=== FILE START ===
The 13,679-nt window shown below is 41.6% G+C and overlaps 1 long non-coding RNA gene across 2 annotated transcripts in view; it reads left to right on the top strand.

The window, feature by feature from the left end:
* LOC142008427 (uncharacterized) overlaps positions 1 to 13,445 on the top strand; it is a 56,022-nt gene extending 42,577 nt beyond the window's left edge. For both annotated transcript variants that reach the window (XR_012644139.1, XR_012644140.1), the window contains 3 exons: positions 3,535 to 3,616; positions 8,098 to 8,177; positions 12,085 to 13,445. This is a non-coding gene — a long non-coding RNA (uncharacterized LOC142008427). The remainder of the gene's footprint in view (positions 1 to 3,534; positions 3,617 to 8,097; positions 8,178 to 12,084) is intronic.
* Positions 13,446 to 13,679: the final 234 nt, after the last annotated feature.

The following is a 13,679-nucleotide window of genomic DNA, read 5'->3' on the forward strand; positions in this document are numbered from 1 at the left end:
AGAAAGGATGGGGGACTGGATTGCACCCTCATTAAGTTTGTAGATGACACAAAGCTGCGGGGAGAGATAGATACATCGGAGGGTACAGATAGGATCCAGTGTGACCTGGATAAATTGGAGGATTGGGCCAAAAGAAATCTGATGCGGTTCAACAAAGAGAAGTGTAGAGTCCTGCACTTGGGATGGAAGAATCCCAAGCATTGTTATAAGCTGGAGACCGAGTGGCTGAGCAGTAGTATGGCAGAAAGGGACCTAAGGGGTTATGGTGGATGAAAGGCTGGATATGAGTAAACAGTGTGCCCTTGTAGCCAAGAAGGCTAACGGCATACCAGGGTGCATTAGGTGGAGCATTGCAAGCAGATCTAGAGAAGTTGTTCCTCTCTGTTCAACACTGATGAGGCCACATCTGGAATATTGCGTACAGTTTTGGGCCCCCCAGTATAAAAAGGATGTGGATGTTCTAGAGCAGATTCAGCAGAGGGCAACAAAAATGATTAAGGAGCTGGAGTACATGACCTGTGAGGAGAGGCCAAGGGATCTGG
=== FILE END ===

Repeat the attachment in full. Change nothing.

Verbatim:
The 13,679-nt window shown below is 41.6% G+C and overlaps 1 long non-coding RNA gene across 2 annotated transcripts in view; it reads left to right on the top strand.

The window, feature by feature from the left end:
* LOC142008427 (uncharacterized) overlaps positions 1 to 13,445 on the top strand; it is a 56,022-nt gene extending 42,577 nt beyond the window's left edge. For both annotated transcript variants that reach the window (XR_012644139.1, XR_012644140.1), the window contains 3 exons: positions 3,535 to 3,616; positions 8,098 to 8,177; positions 12,085 to 13,445. This is a non-coding gene — a long non-coding RNA (uncharacterized LOC142008427). The remainder of the gene's footprint in view (positions 1 to 3,534; positions 3,617 to 8,097; positions 8,178 to 12,084) is intronic.
* Positions 13,446 to 13,679: the final 234 nt, after the last annotated feature.

The following is a 13,679-nucleotide window of genomic DNA, read 5'->3' on the forward strand; positions in this document are numbered from 1 at the left end:
AGAAAGGATGGGGGACTGGATTGCACCCTCATTAAGTTTGTAGATGACACAAAGCTGCGGGGAGAGATAGATACATCGGAGGGTACAGATAGGATCCAGTGTGACCTGGATAAATTGGAGGATTGGGCCAAAAGAAATCTGATGCGGTTCAACAAAGAGAAGTGTAGAGTCCTGCACTTGGGATGGAAGAATCCCAAGCATTGTTATAAGCTGGAGACCGAGTGGCTGAGCAGTAGTATGGCAGAAAGGGACCTAAGGGGTTATGGTGGATGAAAGGCTGGATATGAGTAAACAGTGTGCCCTTGTAGCCAAGAAGGCTAACGGCATACCAGGGTGCATTAGGTGGAGCATTGCAAGCAGATCTAGAGAAGTTGTTCCTCTCTGTTCAACACTGATGAGGCCACATCTGGAATATTGCGTACAGTTTTGGGCCCCCCAGTATAAAAAGGATGTGGATGTTCTAGAGCAGATTCAGCAGAGGGCAACAAAAATGATTAAGGAGCTGGAGTACATGACCTGTGAGGAGAGGCCAAGGGATCTGG